A testing time in Cambridge now that the European Medicines Agency is no longer based in Britain.
(Spoiler Alert:- This article contains references to later episodes the ‘The Marnow Murders’ , A ‘Walter Presents’ TV Series currently available on the All 4 Website )
There are TV dramas worth watching for the scenery alone, Mystery Road , for example: it was surprising mention of the Australian outback was not more prominent in the credits. The less well known, ‘The Marnow Murders,’ which caught my eye having spent some time in this part of Germany during the 1970s and 80s and more recently when hiking from the Oder to the Elbe in search for someone who died a very long time ago and to see what the countryside looked like without all those Russian tanks. Perhaps not everyone’s choice of a holiday destination, you have to like lakes and trees, lakes and the dark, not for nothing Mecklenburg-Vorpommern is called the land beyond the Milky Way. This is a stargazer’s paradise: smoke on your veranda in the evening and someone from the next village will phone and ask you to put out the light. By episode three it became obvious The Marnow Murders was based on a particularly dark period of East German history.
Anyone expecting the foreign version of Midsommer Murders will be disappointed and Frau Joyce Barnaby and Herr Troy were quickly dispensed with leaving the troubled detective and his equally traumatised female sidekick to solve a series of seemingly unconnected murders on their own. None of Tom Barnaby’s, WTF shrugs or black humour injected by the forensic scientist – in fact very little humour at all: although there was a tongue in the cheek dig at all those wannabe Scandi-noir dramas via a twist on the body chained to the bottom of a lake. Did I mention there was lots of lakes and many square kilometres of trees? Trees the two detective drove through on deserted single-track roads while exchanging long troubled stares: the time wasted doing this ensured they were always one step behind the murderer.
Murderers to be more precise because this story is based on actual events, a scandal involving East German politicians and West German pharmaceutical companies. A decidedly dodgy deal motivated by greed and desperation described in an article Der Spiegel published in 2013. Only when Herr Troy read the name on a gravestone in an abandoned cemetery, and gave one of those knowing looks which in TV dramas usually means you are about to be killed, did I manage to join the dots. It was also at this point I wondered whether Channel 4’s Walter of ‘Walter Presents’, (I’m still not convinced this person actually exists) had indulged in a timely piece of mischief making when selecting this particular drama.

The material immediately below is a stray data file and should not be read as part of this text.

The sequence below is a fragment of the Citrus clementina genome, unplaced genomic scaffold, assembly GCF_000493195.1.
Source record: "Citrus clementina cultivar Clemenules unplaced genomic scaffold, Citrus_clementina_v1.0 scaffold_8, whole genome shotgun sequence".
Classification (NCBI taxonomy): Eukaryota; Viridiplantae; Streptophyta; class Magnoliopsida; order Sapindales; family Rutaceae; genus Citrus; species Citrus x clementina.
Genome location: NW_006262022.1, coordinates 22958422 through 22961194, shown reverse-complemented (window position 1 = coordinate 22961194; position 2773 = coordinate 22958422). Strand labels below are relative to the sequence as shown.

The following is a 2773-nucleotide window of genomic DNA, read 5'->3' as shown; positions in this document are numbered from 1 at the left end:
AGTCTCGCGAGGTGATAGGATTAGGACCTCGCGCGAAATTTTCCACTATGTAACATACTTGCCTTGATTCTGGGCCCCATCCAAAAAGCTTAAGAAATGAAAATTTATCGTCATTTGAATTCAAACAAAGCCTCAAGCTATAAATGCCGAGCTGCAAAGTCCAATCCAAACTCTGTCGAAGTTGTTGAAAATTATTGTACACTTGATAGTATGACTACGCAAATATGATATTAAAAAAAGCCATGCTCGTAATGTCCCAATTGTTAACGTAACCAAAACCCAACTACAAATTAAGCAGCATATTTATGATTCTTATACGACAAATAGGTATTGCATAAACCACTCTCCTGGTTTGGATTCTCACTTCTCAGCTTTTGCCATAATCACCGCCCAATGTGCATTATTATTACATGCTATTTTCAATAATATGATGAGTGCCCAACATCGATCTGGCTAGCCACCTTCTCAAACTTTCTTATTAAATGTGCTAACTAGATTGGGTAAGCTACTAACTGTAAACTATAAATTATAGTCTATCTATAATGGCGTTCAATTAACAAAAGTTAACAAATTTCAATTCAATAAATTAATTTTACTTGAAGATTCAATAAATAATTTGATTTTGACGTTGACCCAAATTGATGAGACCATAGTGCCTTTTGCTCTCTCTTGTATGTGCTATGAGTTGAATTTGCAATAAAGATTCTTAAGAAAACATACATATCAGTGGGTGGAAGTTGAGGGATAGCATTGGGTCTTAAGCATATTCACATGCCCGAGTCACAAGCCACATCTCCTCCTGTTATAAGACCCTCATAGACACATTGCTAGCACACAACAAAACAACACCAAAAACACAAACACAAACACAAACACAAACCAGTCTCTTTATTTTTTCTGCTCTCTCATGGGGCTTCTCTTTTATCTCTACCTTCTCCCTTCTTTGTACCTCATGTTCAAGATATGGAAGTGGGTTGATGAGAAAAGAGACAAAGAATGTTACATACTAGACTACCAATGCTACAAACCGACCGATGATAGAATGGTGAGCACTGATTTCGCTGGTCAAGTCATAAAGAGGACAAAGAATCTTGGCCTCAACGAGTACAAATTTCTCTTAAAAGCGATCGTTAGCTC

A full week before I identified the culprit, ahead of the detective by the way who, to add to his troubles, had been tricked into accepting as a bribe medication, still in beta stage development, to slow the onset of his mother’s dementia. A touch of symbolism here and an obvious clue for hard of thinking viewers. At this point you need to imagine the theme from the X files playing in the background because the morning after watching this episode the UK government struck a deal with the German pharmaceutical company BioNTech SE. Kemi Badenoch, Steve Barclay and Rishi Sunak jointly announced the signing of an agreement which will provide up to 10,000 patients in Britain with precision cancer immunotherapies as part of a medical trial. Let’s turn up that music because only days after this news an excited Fergus Walsh informed the viewers of the BBC’s Six-o-Clock news there was now a miracle drug shown to slow the progression of Alzheimer’s and this too may be trialled in Britain.
OK, off with the tinfoil hat and time for a little context for which we need to go back several years before the events fictionalised in The Marnow Murders. In the 1960s the Thalidomide scandal shocked the world and temporarily destroyed the public’s faith in the pharmaceutical industry. Thalidomide which caused birth defects when given to pregnant women was marketed by a subsidiary of Mäurer & Wirtz which, it transpired, employed as head the development, Heinrich Mückter who had previously carried out experiments on prisoners in Nazi concentration camps. Its head of pathology Martin Staemmler, had been a leading proponent of the Nazi eugenics program and another employee of the company, Heinz Baumkötter, was former chief medical officer at the Sachsenhausen concentration camp. Perhaps unsurprisingly following this incident, tighter regulation, and a sceptical German public, forced pharmaceutical companies to carry out more of their human testing in China and Africa. However, trials of remedies for age related diseases, such as cancer and dementia, yielded poor results in countries where life expectancy was low.
East Germany dodged the bullet with Thalidomide as it had prohibited its import and the general public remained largely unaware of the problems it had caused in the West. At this time its own health service was struggling, it was both understaffed and under resourced. My one and only visit to an East German GP was during the 1970s. Admittedly, given the circumstances, the doctor went the extra mile but, even so, it was much like stepping onto the set of Dr Finlay’s casebook. This was in a small village, but healthcare in the cities was not much better and Ludwig Mecklinger, the then health minister, felt poor healthcare was in danger of becoming the focus for dissent and disenchantment with life in East Germany.
There were few barriers to an agreement whereby West German pharmaceutical companies supplied medicines which doctors told patients were wonder medicines from West Germany but were in fact drugs still in their beta stage of development. The government was paid approximately 500,000 DM per trial (coincidentally the equivalent of £500,000 today.)